Chinese company Longsys has created and tested the fifth generation memory. The manufacturer demonstrated the new RAM speed and compared it with the performance of current DDR4 system memory.
Longsys shows a DDR5 module with 32 GB capacity a massive CAS Latency (CL) of 40 CL but low operating voltages of 1.1 V clocked at 6400 MHz. In the end DDR5 will move upwards to 8400 MHz and capacities up to 128 GB per DIMM. Longsys has run some benchmarks, using an 8-core Alder Lake CPU, in AIDA64 and Ludashi. The company then proceeded to compare these results with DDR4-3200 MHz CL22 memory, which Longsys also manufactures.
Longsys DRAM R&D took the lead when it came to investing in new-generation DDR5 product testing technologies. Select test data has been unveiled to the public for the first time. The test that is presented utilized the development board of the Intel AlderLake-S ADP-S CRB and memory module of the Longsys DDR5 32GB 4800 in Windows 10 Pro x64 OS. The actual DDR5 data is shown in AIDA64.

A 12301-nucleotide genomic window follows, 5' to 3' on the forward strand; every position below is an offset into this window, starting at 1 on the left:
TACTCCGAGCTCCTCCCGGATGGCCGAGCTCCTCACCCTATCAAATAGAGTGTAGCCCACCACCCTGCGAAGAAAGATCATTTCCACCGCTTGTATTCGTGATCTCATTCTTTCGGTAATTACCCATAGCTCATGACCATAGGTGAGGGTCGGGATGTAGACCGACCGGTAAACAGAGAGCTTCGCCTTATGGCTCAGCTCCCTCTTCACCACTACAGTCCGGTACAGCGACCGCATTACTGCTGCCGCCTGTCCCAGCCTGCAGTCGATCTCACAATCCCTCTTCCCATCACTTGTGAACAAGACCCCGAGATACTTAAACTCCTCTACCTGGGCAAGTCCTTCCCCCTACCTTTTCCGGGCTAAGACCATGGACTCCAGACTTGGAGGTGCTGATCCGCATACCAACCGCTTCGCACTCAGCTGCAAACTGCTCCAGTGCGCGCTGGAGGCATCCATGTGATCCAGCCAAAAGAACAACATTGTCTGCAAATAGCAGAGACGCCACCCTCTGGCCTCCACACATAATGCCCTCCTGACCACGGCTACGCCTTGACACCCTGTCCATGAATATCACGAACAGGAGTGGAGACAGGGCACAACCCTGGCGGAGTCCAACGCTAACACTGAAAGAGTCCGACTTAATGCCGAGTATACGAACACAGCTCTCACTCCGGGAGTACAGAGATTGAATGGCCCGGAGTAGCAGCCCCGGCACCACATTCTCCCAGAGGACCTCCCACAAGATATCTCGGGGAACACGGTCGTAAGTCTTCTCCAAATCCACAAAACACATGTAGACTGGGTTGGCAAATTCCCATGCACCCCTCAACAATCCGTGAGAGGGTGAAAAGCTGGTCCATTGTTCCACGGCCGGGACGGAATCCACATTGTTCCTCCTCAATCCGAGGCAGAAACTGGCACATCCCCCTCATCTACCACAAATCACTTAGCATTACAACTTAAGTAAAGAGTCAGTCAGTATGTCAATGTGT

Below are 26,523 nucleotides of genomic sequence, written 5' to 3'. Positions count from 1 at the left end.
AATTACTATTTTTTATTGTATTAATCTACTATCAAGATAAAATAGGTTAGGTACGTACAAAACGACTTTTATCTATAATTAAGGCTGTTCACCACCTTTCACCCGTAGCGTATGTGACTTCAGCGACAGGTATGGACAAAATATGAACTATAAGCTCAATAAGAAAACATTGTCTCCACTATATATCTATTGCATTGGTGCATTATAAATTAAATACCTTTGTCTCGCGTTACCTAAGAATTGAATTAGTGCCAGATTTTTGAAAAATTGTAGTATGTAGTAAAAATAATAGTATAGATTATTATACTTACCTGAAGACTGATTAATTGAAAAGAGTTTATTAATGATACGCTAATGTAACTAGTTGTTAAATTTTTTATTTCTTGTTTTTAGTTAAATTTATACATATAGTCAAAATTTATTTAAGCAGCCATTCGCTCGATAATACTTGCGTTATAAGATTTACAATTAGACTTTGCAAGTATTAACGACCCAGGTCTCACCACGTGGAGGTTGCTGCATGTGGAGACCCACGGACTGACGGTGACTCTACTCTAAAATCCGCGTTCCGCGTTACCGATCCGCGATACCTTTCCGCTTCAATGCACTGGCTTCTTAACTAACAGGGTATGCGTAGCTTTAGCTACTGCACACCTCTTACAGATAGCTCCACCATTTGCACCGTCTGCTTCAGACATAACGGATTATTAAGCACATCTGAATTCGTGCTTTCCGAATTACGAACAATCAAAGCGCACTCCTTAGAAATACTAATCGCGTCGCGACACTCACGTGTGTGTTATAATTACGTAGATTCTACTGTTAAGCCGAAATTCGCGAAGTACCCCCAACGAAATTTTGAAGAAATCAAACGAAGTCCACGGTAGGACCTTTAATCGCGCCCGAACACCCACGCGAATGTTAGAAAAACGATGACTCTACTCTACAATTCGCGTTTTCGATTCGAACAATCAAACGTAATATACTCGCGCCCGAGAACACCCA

|Product Series||DDR5 UDIMM||DDR5 UDIMM|
|Design Reference||JEDEC R/C A 0.50||JEDEC R/C B 0.51|
|Design Architecture||1Rank x8 / 288PIN||2Rank x8 / 288PIN|
|CL||CL 40||CL 40|
|Operating Temperature||0℃ ~ +95℃||0℃ ~ +95℃|
|Storage Temperature||-55℃ ~ +100℃||-55℃ ~ +100℃|
|PCB Layout||8 Layer||8 Layer|
|PCB Size||133.35 * 31.25 * 1.27 mm||133.35 * 31.25 * 1.27 mm|
AIDA64 test data - The test allocates scores for the read/write/copy/latency performance of the Longsys DDR5 32GB 6400. To highlight the improvement in performance, DDR4 test data is provided for comparison. The data shows that performance from the Longsys DDR5 has improved by leaps and bounds.
To run the tests, a 12th generation Intel pre-production processor was installed, the frequency of which was limited to only 800 MHz, which could affect the final results. It is worth noting that engineering samples were used when testing the memory. Therefore, the figures for commercial copies may differ slightly. In AIDA64 the DDR5 module is faster anywhere from 12-36% aside from latency; doubled that for DDR5 from DDR4.